One of the common mistakes made by people considering the ‘usefulness’ of social media is that value measurements are somehow detached from any acknowledgement of just how much of what human beings do is really screwed up.
What does that mean?
When critics of Twitter, or blogging, or anything else online, pick on group behaviours as evidence that a service is flawed from the get-go, they seem to apply a completely different set of value measurements than they do to their control group – be that ‘conversation’ or ‘newspapers’ or whatever.
As an example, let’s go back to Oliver James and his statement that “Twittering stems from a lack of identity. It’s a constant update of who you are, what you are, where you are. Nobody would Twitter if they had a strong sense of identity.”
Now, apart from the misunderstanding about what’s actually going on on Twitter, even if whatever nonsense he’s read on Twitter that made him think that IS what people are doing on there, it’s what those people are doing the rest of the time anyway! All Twitter does is it removes proximity as a factor governing ‘conversation’. It is, quite literally, ‘just chatting’.
And it works almost exactly like conversation in a pub, minus beer and body language:
- People say things
- Interesting people get a response and become the focus of the conversation for a while.
- The longer you stick around, the more likely you are to dig a little deeper and find the people who say great things but in a quieter voice.
- If you understand the nature of the medium, sensitive people can pick up on those who need help, encouragement and maybe even a phone call or email to help them out.
An arrogant self-obsessed narcissist isn’t going to stop being one just because they get a Twitter account, though they may finally have a statistical representation of just how little their desire to be listened to is reflected in other people’s desire to listen.
Likewise, caring, sharing, friendly, open, generous people aren’t going to suddenly become boorish, self-promoting morons just because that’s how horrible people behave on Twitter.
Anyone who tells you that technology changes anything fundamental about human nature is lying. It presents different ways to manifest both our basest instincts and our greatest altruistic potential. And in the middle, it means that conversations can be had across continents, thoughts and ideas can be shared, swapped and discussed by people from wildly different backgrounds and perspectives, and a greater degree of understanding fostered by those who open themselves up to the possibilities.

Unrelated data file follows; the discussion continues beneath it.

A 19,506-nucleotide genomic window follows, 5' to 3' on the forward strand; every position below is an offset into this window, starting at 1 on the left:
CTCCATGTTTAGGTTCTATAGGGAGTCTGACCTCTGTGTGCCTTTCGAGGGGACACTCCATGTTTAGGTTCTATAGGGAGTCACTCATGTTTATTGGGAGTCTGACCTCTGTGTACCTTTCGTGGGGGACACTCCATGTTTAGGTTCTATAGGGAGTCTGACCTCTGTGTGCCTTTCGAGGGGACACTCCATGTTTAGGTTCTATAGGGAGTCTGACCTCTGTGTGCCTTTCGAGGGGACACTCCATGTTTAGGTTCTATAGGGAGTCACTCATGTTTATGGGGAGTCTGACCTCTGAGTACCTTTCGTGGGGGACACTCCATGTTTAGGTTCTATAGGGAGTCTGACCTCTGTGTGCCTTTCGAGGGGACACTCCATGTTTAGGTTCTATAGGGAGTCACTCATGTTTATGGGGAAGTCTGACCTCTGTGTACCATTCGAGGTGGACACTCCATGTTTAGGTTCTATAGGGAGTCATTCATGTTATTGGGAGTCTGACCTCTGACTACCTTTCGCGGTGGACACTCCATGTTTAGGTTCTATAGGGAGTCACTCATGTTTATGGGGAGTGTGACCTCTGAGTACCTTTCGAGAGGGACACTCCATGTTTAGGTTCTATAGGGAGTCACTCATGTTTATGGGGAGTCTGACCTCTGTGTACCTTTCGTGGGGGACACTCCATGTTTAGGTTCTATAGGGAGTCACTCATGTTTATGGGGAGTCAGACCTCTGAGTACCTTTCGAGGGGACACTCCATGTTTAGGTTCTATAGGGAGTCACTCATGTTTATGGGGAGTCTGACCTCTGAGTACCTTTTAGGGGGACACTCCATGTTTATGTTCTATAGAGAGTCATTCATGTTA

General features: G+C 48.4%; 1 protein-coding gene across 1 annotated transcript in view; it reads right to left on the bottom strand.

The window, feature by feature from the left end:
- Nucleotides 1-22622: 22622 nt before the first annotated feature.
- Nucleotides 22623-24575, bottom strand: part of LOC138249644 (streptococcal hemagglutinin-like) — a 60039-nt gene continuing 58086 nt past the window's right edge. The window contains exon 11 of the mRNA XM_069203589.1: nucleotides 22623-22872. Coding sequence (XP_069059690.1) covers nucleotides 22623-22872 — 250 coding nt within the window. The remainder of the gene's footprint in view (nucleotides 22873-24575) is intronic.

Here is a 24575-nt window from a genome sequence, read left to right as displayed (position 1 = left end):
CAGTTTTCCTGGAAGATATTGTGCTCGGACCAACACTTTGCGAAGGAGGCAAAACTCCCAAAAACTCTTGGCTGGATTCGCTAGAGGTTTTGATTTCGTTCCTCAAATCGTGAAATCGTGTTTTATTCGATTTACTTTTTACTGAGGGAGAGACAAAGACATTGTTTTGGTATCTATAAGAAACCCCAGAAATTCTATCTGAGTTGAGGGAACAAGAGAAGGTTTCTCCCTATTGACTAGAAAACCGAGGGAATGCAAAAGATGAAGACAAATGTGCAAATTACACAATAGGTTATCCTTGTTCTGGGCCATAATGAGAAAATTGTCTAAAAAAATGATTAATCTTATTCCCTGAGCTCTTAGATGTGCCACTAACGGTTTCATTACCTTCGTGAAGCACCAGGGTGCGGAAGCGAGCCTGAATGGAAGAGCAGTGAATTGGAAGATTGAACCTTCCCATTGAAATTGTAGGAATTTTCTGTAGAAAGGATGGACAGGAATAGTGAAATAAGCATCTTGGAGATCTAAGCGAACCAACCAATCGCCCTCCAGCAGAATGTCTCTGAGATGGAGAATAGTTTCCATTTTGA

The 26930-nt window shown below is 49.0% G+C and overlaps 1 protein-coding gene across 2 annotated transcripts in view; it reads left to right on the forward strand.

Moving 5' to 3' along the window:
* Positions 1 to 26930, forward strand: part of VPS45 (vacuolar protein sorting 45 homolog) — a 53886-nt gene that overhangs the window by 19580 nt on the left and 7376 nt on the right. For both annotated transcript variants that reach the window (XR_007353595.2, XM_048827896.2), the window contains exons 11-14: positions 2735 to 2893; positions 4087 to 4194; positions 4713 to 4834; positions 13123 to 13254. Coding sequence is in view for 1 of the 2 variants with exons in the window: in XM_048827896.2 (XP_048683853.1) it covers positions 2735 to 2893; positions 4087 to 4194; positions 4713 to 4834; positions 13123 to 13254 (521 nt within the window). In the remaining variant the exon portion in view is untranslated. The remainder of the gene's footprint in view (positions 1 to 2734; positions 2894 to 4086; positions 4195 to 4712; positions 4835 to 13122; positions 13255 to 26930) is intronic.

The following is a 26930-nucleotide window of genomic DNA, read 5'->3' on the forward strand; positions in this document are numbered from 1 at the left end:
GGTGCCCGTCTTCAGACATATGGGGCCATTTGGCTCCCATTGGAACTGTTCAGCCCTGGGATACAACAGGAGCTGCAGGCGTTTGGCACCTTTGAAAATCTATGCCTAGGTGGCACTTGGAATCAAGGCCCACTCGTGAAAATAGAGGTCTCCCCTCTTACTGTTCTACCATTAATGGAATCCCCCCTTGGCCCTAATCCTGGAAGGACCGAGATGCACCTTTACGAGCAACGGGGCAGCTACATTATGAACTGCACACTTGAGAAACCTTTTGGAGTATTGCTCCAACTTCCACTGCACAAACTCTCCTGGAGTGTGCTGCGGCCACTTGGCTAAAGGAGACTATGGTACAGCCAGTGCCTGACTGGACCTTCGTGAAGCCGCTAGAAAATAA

Social media doesn’t make narcissists of non-narcissists. It also doesn’t ‘fix’ personality disorders. It does give people a way of conversing openly, and it gives businesses a great way to open an informal window on their process and practices. The kind of thing that used to happen by ‘talking to your customers’ can now happen to clients, customers and interested parties around the world, and can also be eaves-dropped, searched, archived and passed around.
Archiveable conversations are a tremendous social tool, a great business asset, a wonderful creative learning opportunity and have the potential to greatly enhance the amount of information we have at our finger tips.
But we HAVE to remember that potential isn’t action, information isn’t wisdom and technology isn’t the panacea.
Social media is a conduit for information and an environment of potential for enhanced conversation, skill sharing, media discovery and ‘brand reconfiguring’. It can be used to crowd-source opinion, share recommendations and hold businesses to account via the group-response capability.
It can also be used to rant, to abuse, to bore, to indulge narcissism, to whinge, insult, plagarise, etc. etc. But those things weren’t invented by the internet, and won’t die if people stop using Twitter.
So, when academics like Dr David Lewis, a cognitive neuropsychologist and director of research based at the University of Sussex, says in The Times “We are the most narcissistic age ever. Using Twitter suggests a level of insecurity whereby, unless people recognise you, you cease to exist. It may stave off insecurity in the short term, but it won’t cure it.”
…I have to wonder what kind of Twitter usage he’s talking about, whether the Twitter users he’s studying are terminally insecure in the first place, and whether he bothered investigating altruistic, “useful” Twitter usage at all?
My guess is ‘probably not’. I’m open to being proved wrong, so I’d love to know what kind of research David Lewis and Oliver James did before coming up with their pronouncements.
C’mon, enough with the luddite observations and unrealistic expectations of how people’s behaviour will change. Let’s see the potential, harness it, and allow people to get excited about the kind of community action and knowledge exchange it fosters, while ignoring those who – as they do in every area of human endeavour – seek to exploit it lazily purely for their own ego-gratifying ends.
Our experience is that the relationships that Lobelia and I have formed via social media platforms over the last year have lead to us talking to, learning from and swapping ideas with some of the smartest, wisest, most interesting, funny and helpful people we’ve ever come across. And we booked a tour through it.
The picture at the top of this post is from tweetstats, and shows the top 10 people I’ve sent @ replies to. All of them are fabulous interesting people. Musicians, journalists, geeks, thinkers… and my mum.
Now, tell me again what’s wrong with Twitter?by